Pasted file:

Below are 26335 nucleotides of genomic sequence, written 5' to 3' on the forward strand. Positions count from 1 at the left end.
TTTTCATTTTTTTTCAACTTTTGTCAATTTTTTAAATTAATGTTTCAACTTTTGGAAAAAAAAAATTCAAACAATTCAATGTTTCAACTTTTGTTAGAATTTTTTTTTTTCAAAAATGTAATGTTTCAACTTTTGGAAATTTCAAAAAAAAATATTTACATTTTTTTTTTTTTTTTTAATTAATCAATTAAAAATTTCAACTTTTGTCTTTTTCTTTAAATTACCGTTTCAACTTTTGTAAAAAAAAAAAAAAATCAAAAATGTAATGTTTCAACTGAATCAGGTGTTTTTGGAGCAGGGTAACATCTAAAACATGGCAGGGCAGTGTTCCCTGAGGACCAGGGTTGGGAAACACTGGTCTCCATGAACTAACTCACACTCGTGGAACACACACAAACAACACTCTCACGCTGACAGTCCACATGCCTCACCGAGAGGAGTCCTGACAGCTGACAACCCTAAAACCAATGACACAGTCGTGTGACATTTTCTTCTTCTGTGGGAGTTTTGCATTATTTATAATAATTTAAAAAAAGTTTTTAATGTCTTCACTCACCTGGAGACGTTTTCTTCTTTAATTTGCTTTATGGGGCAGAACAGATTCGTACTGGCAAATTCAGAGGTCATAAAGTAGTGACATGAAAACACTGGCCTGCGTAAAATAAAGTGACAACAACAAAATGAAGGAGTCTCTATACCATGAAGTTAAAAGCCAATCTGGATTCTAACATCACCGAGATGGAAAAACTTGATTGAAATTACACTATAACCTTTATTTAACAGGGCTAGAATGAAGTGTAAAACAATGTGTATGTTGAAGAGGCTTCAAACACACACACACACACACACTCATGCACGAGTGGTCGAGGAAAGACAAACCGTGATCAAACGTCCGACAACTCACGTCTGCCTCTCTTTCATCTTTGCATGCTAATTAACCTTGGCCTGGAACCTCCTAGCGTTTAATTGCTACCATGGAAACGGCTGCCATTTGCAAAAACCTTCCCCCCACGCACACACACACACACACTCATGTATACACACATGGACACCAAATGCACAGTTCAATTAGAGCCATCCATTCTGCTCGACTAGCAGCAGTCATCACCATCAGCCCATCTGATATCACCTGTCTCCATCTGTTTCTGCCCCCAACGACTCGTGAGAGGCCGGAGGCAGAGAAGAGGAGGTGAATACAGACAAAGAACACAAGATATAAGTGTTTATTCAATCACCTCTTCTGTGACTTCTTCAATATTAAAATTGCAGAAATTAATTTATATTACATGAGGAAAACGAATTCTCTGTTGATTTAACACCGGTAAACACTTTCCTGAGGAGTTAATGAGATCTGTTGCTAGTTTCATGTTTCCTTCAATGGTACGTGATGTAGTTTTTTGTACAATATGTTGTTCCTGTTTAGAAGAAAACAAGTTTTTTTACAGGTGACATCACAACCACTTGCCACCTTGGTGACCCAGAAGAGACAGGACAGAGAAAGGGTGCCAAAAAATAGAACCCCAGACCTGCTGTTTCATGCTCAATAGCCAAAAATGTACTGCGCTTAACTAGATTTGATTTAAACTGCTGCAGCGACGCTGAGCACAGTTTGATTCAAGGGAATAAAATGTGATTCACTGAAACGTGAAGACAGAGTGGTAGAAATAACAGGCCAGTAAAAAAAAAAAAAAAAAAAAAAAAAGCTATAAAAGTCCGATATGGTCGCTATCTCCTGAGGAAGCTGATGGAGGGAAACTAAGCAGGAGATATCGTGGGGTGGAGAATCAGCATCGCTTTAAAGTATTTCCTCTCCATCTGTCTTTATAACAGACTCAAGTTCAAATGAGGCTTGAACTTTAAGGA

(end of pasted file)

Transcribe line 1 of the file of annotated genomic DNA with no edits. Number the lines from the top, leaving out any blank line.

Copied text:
Below are 26335 nucleotides of genomic sequence, written 5' to 3' on the forward strand. Positions count from 1 at the left end.